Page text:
Blessed Feast of Mary, Mother of Our Lord Day – The Lutheran Confessions on Honoring the Saints, by Pr. Rossow

Whenever a saint day falls on a Sunday we at Bethany – Naperville, Illinois celebrate it with the propers for the day. I have learned that while some churches chase after all sorts of trends for liturgical and pericopal variety (40 Days of Purpose, emergent moods with dark and candles, the bouncing ball on drop down screens, etc.), we find sufficient variety in the various liturgies and feast days of the Lutheran Service Book

We were treated to a wonderful sermon by Associate Pastor Stephen Schumacher that focused on how Mary knew her place before God as a sinner and how she modeled the life of vocation for us. The introduction of the sermon included this excellent quote from the Lutheran Confessions that teaches us the threefold manner in which we honor the saints.

4] Our Confession approves honors to the saints. For here a threefold honor is to be approved. The first is thanksgiving. For we ought to give thanks to God because He has shown examples of mercy; because He has shown that He wishes to save men; because He has given teachers or other gifts to the Church. And these gifts, as they are the greatest, should be amplified, and the saints themselves should be praised, who have faithfully used these gifts, just as Christ praises faithful business-men, 5] Matt. 25:21, 23. The second service is the strengthening of our faith; when we see the denial forgiven Peter, we also are encouraged to believe the more that grace 6] truly superabounds over sin, Rom. 5:20. The third honor is the imitation, first, of faith, then of the other virtues, which every one should imitate according to his calling. 7] These true honors the adversaries do not require. They dispute only concerning invocation, which, even though it would have no danger, nevertheless is not necessary. Apology to the Augsburg Confession, Article XXI, from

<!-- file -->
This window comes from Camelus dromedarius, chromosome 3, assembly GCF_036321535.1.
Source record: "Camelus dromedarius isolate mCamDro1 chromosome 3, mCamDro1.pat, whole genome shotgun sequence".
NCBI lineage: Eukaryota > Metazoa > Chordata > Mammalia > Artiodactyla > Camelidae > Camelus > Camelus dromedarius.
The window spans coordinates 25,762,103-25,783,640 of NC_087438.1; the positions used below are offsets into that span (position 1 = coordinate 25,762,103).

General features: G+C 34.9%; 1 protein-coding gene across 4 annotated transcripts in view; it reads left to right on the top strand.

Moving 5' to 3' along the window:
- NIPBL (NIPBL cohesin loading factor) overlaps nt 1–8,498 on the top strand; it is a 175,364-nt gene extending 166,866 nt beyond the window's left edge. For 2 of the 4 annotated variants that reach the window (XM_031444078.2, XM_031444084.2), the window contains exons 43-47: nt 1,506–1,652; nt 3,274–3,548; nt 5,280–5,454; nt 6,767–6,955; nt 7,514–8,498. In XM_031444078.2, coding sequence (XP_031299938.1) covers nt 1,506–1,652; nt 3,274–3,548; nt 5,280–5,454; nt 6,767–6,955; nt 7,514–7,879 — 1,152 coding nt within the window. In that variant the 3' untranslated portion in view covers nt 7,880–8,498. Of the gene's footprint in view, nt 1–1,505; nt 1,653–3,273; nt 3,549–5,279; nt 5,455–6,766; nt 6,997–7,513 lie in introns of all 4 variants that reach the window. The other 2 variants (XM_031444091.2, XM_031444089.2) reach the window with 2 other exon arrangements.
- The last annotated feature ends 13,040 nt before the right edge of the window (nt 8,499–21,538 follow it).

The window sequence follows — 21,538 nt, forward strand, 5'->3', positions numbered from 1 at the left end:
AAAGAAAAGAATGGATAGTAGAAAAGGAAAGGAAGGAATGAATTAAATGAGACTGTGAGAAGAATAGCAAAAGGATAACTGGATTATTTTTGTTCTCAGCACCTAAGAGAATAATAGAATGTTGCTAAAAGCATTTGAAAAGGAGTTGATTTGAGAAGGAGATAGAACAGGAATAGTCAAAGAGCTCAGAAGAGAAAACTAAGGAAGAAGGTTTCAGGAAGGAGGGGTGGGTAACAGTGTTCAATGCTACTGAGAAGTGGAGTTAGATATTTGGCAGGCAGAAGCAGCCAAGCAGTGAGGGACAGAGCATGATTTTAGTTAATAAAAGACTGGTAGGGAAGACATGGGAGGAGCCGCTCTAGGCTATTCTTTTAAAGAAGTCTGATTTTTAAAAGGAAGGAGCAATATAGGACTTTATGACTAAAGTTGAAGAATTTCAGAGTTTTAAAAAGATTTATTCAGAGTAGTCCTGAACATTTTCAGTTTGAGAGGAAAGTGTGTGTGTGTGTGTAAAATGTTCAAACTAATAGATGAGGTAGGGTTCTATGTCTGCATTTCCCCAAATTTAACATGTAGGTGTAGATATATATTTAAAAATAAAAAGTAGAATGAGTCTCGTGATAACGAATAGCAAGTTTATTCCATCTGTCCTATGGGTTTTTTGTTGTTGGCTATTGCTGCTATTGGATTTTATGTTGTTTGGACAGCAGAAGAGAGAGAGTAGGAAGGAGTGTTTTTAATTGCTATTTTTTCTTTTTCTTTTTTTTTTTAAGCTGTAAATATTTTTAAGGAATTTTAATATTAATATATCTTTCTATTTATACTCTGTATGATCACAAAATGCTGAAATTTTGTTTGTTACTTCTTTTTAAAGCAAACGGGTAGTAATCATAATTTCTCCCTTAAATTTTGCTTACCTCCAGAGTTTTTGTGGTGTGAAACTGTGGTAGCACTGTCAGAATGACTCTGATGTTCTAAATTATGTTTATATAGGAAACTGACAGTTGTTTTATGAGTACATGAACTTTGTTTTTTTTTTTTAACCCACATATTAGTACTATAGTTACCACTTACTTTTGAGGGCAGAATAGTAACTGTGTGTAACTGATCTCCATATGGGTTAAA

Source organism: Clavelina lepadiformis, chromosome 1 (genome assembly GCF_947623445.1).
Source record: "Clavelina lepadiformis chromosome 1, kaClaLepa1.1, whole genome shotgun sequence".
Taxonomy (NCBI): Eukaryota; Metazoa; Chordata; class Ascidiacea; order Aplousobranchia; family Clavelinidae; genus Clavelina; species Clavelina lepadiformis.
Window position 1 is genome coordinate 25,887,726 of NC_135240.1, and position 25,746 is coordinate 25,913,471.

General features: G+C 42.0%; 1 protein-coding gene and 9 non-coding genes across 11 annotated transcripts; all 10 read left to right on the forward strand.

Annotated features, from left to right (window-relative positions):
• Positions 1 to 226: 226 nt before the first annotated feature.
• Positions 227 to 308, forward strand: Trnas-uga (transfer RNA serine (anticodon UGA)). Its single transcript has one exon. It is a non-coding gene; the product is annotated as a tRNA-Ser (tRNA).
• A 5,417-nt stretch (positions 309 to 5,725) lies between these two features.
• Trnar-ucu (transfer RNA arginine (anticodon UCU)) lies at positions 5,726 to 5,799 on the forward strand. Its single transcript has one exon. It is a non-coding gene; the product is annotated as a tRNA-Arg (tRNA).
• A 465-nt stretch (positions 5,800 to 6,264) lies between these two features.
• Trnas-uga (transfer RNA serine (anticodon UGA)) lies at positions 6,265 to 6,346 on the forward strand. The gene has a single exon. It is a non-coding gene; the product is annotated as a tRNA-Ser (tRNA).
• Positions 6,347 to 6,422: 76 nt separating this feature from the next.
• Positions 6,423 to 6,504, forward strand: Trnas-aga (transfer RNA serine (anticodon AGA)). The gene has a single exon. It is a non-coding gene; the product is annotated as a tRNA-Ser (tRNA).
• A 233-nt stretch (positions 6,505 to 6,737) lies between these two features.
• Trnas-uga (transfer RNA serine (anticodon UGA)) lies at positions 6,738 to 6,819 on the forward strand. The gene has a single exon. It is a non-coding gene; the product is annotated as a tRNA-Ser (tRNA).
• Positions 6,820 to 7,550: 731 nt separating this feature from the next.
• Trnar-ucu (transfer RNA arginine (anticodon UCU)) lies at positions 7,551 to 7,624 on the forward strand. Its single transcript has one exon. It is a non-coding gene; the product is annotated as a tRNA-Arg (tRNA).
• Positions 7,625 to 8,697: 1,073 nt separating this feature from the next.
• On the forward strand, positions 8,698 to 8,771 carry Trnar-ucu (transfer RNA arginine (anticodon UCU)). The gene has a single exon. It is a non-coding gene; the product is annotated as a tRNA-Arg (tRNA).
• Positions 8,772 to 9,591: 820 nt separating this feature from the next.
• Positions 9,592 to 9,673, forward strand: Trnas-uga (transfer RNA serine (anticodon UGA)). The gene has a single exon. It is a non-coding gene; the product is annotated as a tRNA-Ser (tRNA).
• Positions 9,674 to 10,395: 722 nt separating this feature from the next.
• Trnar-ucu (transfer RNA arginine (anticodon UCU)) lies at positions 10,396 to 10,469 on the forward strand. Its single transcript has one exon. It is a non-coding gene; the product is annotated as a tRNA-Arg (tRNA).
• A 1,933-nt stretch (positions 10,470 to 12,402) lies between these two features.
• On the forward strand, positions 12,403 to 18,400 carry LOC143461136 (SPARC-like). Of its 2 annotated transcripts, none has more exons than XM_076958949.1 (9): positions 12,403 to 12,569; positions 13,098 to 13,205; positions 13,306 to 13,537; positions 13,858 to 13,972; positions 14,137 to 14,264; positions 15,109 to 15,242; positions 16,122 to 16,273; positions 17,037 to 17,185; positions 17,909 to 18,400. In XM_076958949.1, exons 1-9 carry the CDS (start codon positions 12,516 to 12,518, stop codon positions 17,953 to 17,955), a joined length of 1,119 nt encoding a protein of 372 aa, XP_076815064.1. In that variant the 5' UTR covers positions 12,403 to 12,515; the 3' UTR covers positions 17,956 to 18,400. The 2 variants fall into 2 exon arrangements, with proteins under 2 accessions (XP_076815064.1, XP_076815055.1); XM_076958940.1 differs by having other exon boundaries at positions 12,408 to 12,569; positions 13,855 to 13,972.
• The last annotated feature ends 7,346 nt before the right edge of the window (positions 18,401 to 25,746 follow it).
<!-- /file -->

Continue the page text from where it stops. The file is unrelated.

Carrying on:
About Pastor Tim Rossow

Rev. Dr. Timothy Rossow is the Director of Development for Lutherans in Africa. He served Bethany Lutheran Church in Naperville, IL as the Sr. Pastor for 22 years (1994-2016) and was Sr. Pastor of Emmanuel Lutheran in Dearborn, MI prior to that. He is the founder of Brothers of John the Steadfast but handed off the Sr. Editor position to Rev. Joshua Scheer in 2015. He currently resides in Ocean Shores WA with his wife Phyllis. He regularly teaches in Africa. He also paints watercolors, reads philosophy and golfs. He is currently represented in two art galleries in the Pacific Northwest. His M Div is from Concordia, St. Louis and he has an MA in philosophy from St. Louis University and a D Min from Concordia, Fort Wayne.


Blessed Feast of Mary, Mother of Our Lord Day – The Lutheran Confessions on Honoring the Saints, by Pr. Rossow — 10 Comments